Bishops exhort Congress: no ‘disproportionate cuts’ to anti-poverty programs
July 28, 2011
The chairmen of two committees of the United States Conference of Catholic Bishops (USCCB) are urging the House of Representatives not to make “disproportionate cuts” to anti-poverty programs.
Released in advance of a critical vote in the House of Representatives, the bishops' statement is clearly designed to encourage opposition to a Republican plan for budget cuts. The USCCB statement suggests "raising adequate revenues"--presumably by tax increases--as a way of preserving entitlement programs.
“We acknowledge the difficult challenges that the Congress, Administration and government at all levels face to get our financial house in order: fulfilling the demands of justice and moral obligations to future generations; controlling future debt and deficits; and protecting the lives and dignity of those who are poor and vulnerable,” Bishop Stephen Blaire and Bishop Howard Hubbard said in a July 26 letter.
“A just framework for future budgets cannot rely on disproportionate cuts in essential services to poor persons,” they continued. “It requires shared sacrifice by all, including raising adequate revenues, eliminating unnecessary military and other spending, and addressing the long-term costs of health insurance and retirement programs fairly.”
The prelates, who chair the US bishops’ Committee on Domestic Justice and Human Development and Committee on International Justice and Peace, added:
We fear the human and social costs of substantial cuts to programs that serve families working to escape poverty, especially food and nutrition, child development and education, and affordable housing.
We also fear the costs of undermining international assistance which is an essential tool to promote human life and dignity, advance solidarity with poorer nations, and enhance global security. Such assistance supports a wide range of life-saving programs, including: drugs to combat diseases; assistance to poor farmers and orphans; food aid for starving people; aid to victims of natural disasters; and help to refugees fleeing for their lives. The House proposal will require massive cuts in all these areas. We support continuing reform of programs that serve poor people to make them even more effective.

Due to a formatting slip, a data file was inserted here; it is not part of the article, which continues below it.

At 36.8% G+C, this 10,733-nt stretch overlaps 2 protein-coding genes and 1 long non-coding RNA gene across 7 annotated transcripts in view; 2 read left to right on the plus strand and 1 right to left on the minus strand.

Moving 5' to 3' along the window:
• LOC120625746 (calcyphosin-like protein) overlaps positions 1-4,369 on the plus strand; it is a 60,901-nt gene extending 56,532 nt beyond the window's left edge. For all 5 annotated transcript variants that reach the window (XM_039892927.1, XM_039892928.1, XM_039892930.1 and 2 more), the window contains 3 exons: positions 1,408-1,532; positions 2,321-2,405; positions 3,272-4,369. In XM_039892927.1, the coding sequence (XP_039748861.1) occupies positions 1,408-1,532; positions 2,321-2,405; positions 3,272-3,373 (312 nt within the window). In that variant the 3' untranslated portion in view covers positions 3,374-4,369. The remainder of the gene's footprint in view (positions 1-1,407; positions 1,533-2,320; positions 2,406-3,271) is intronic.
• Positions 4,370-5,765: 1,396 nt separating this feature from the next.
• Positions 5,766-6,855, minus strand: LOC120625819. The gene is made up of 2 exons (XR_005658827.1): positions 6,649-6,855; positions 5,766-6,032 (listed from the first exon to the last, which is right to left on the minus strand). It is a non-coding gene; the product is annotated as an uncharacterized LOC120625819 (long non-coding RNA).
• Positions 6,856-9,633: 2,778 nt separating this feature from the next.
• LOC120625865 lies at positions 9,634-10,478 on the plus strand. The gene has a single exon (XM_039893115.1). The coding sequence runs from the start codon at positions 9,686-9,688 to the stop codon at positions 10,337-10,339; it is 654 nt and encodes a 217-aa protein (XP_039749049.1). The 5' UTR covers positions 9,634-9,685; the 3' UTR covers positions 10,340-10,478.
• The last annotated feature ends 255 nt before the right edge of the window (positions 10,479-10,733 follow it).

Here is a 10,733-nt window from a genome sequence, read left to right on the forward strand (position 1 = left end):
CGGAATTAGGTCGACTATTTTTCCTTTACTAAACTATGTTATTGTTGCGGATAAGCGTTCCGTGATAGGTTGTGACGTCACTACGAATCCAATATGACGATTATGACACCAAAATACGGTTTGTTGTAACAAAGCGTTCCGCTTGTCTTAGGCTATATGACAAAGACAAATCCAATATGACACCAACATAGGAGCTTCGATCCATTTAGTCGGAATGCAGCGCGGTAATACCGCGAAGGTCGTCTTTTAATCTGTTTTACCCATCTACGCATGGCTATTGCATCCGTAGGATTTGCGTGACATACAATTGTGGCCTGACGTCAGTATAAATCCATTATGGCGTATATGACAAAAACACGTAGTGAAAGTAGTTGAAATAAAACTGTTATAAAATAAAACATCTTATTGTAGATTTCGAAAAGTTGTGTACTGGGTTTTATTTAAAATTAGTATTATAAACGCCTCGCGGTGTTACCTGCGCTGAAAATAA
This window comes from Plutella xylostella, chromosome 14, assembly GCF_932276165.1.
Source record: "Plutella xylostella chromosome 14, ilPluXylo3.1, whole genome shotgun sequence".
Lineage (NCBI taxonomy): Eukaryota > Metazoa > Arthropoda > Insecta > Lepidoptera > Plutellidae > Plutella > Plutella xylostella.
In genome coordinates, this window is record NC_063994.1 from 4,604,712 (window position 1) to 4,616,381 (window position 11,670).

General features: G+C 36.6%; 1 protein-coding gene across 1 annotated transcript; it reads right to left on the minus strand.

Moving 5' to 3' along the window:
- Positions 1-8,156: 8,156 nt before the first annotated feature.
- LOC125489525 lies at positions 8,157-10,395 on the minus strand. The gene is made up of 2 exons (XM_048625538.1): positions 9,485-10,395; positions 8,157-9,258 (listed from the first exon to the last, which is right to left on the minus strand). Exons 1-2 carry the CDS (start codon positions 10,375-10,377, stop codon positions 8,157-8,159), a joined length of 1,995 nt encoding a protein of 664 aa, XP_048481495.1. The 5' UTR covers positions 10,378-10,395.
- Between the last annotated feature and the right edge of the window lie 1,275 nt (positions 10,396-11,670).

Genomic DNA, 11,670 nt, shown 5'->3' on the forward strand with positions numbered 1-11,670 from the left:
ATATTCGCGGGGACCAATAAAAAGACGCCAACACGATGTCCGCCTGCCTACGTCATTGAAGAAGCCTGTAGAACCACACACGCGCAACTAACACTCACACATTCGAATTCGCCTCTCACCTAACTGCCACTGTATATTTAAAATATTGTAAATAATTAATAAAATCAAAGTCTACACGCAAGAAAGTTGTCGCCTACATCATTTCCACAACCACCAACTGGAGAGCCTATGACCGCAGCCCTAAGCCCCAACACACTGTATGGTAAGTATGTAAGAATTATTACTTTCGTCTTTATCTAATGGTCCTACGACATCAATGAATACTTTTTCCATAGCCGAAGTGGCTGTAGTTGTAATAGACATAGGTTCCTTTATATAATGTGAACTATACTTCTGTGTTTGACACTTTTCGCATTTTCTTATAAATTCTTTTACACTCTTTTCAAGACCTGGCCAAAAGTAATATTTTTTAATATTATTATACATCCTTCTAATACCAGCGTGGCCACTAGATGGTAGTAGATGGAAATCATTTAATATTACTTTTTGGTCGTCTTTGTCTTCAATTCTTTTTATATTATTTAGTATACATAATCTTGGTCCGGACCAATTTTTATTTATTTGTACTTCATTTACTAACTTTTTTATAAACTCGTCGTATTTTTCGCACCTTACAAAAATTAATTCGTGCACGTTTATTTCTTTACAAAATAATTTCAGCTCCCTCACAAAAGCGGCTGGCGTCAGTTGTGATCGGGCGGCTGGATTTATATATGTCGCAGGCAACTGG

Following the release of the bishops’ letter, the USCCB’s Office of Government Relations urged Catholics to lobby against such cuts. “Unfortunately, very few advocate the priority claim of poor and vulnerable people, which makes our voices so much more important and prophetic,” the office’s action alert stated.
- Bishops to House: Budget Cannot Rely on Disproportionate Cuts in Services to Poor Persons, Requires Shared Sacrifice by All (USCCB)
- Full text of bishops’ letter (USCCB)
- Protect our Poor and Vulnerable Brothers and Sisters (USCCB)
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Posted by: FredC -
Jul. 29, 2011 9:46 AM ET USA
The government gains much from its aid to the needy. The needy become a voting block and government workers need work. There is no incentive to help the able-bodied needy to sbe self-supporting, whereas volunteers would be delighted to have nobody be needy.
Posted by: -
Jul. 29, 2011 9:37 AM ET USA
Suggestion: Fire half the USCCB staff. Save money and send it to the missions. Move the Acton Institute to DC to give regular lectures on SUBSIDIARITY to the bishops and the remaining staff.
Posted by: samuel.doucette1787 -
Jul. 29, 2011 8:14 AM ET USA
MAG and Hal, I'm with you. The USCCB is not canonically sanctioned and because it's social justice committee is a cover for the DNC, it has lost total credibility in my eyes. Have these bishops ever heard of subsidiarity?
Posted by: Hal -
Jul. 28, 2011 12:11 PM ET USA
These guys are a wholly owned lobby of the DNC. Look how well they defended life issues in the face of Obamacare! I'm sorry, but the smooth political stylings of the USCCB are a farce,and another reason they get ZERO money from me for themselves or their pet causes. It's the only weapon I have other than prayer.
Posted by: MAG -
Jul. 28, 2011 9:25 AM ET USA
1) Exactly where in tradition or sacred scripture is the task of caring for the poor assigned to the government? 2) Would that our clergy focus their efforts on re-catechizing the faithful on the basic - and hard - truths of the faith...